Last week, I finally got my hands on an Apple iPad. What an amazing machine! As promised, here are my first impressions of the mind mapping apps that are now available:
iMindMap: This app is everything you would expect from iMindMap. The experience of creating new map topics with your index finger just feels right. The app supports all of the capabilities that I consider to be important In mind mapping applications, including notes, hypertext links and icons.
iThoughts HD: This full-featured app gives you a surprising level of control over the look and feel of your mind maps. The shape and color of topics, icons and start and due dates can be set via a simple multi-tabbed dialog box. Surprisingly, iThoughts HD does auto-versioning, which enables you to roll back your mind map to a previous version. Very cool! This well-designed app can export your maps in no less than 7 different formats, including PDF, Freemind, MindManager, PNG, OPML (an outline format), Novamind, iMindmap and Mindview. Other excellent features include the ability to sync your maps with cloud-based storage services Dropbox and box.net, unlimited undo and redo, and the ability to turn on or off inheritance of topic colors and shapes. iThoughts HD is the undisputed leader in the iPad mind mapping space.
MindMeister for iPad: This app appears to be well designed and easy to use. It’s claim to fame is its tight integration with the online MindMeister service; as on the iPhone, you can work with mind maps you have created locally on the iPad, or you can access the maps in your online message store and save new maps to this location – ideal for capturing ideas on the iPad and then fleshing them out in the MindMeister web application. In its first iteration, MindMeister for iPad didn’t support links, tasks or notes. But with its latest release, these features are now supported and work very well.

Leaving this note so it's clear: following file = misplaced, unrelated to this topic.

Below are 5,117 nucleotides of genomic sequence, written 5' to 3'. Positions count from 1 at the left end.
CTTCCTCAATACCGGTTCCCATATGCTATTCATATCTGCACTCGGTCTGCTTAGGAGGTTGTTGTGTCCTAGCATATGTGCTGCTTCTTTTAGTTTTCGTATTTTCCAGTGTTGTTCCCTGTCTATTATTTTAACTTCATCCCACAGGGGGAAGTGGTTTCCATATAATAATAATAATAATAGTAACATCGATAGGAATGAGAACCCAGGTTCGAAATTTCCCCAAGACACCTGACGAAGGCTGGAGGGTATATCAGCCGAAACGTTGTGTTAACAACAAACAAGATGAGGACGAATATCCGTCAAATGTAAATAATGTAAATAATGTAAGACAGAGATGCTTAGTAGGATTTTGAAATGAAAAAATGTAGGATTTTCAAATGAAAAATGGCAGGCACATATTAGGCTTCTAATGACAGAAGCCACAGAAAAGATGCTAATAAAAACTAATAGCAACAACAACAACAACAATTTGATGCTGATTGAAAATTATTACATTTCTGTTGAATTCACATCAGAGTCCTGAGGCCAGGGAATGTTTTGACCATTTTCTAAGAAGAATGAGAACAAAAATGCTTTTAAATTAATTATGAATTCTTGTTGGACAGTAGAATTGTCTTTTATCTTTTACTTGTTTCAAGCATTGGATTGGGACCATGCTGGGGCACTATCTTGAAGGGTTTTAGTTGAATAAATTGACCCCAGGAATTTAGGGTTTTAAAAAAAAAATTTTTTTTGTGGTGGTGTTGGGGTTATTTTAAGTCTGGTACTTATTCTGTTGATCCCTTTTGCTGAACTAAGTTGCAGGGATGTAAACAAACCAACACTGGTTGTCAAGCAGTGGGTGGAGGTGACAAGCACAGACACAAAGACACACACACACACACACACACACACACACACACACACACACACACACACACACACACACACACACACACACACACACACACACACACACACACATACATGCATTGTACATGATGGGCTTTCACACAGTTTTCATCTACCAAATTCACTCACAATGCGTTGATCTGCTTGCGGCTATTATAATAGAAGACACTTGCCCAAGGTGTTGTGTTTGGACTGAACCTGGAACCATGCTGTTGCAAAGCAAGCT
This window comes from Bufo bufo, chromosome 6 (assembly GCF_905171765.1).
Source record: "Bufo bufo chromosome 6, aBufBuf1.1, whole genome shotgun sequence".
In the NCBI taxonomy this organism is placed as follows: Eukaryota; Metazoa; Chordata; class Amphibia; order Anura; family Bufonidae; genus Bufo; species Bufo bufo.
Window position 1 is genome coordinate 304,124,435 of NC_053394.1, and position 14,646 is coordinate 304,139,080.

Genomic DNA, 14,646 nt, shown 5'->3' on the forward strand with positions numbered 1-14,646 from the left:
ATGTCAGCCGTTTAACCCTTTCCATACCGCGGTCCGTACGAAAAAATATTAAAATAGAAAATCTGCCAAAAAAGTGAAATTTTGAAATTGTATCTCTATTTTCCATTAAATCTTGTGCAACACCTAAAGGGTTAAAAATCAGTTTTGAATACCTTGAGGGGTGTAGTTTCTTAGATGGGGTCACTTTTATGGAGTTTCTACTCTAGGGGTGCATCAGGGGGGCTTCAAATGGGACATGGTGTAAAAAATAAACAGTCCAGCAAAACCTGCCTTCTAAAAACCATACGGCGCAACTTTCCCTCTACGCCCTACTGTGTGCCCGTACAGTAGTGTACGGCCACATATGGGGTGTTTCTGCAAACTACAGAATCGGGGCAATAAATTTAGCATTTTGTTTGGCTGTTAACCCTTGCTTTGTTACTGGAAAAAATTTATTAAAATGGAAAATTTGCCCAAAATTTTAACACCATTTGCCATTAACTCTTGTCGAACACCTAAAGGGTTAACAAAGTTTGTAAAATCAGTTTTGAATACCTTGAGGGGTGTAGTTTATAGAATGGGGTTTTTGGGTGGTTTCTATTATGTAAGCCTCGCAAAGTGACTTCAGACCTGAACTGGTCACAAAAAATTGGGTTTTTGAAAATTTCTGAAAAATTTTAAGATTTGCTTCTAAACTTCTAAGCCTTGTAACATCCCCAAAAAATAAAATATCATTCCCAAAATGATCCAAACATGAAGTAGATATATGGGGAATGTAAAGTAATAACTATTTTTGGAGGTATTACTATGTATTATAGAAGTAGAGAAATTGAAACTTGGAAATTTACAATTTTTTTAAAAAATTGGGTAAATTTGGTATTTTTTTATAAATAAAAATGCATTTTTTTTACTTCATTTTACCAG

MindNode: This app has a fairly limited feature set, but does the basics very well. When you select a topic, a plus sign appears next to it. Tap on it, and a new subtopic is created, awaiting you to name it. Not quite as organic as iMindMap’s organic tap-and-drag motif, but wonderfully efficient nonetheless. What’s nice about it is that you can add new topics without having to use the toolbar button at the top of the screen. If your mind mapping needs are fairly basic, then MindNode is a solid choice!
SimpleMind: Like its name suggests, SimpleMind has a fairly simple user interface and only the most basic of features – adding topics and sub-topics, and changing their color, either via a set of builts in styles or by selecting a topic and adjusting the color manually. Almost too basic, I think.
Mindo: This app also has a fairly basic set of features, but can create boundaries around groups of topics and relationship lines – features not found on any other iPad mind mapping app.
CrowdMap: This is a fairly new mind mapping app that aims to make it easy for people to share maps with each other. However, the features are just too basic at this time. All it can do is create topics, subtopics and change their color. As I’ve mentioned before in this blog, even the most basic mind mapping app needs to support icons, hypertext links and notes – the basics for capturing at least a moderate level of detail about the topic you’re brainstorming.
Popplet: This interesting app does something akin to mind maps, except with topic shapes that can contain any combination of words, images and drawings. The effect is playful, rather than professional. Still, an interesting app nonetheless.
I’m excited to see how far the genre of mind mapping apps has come in the 4 months since Apple’s launch of the iPad in June. I can’t wait to see what’s coming next!
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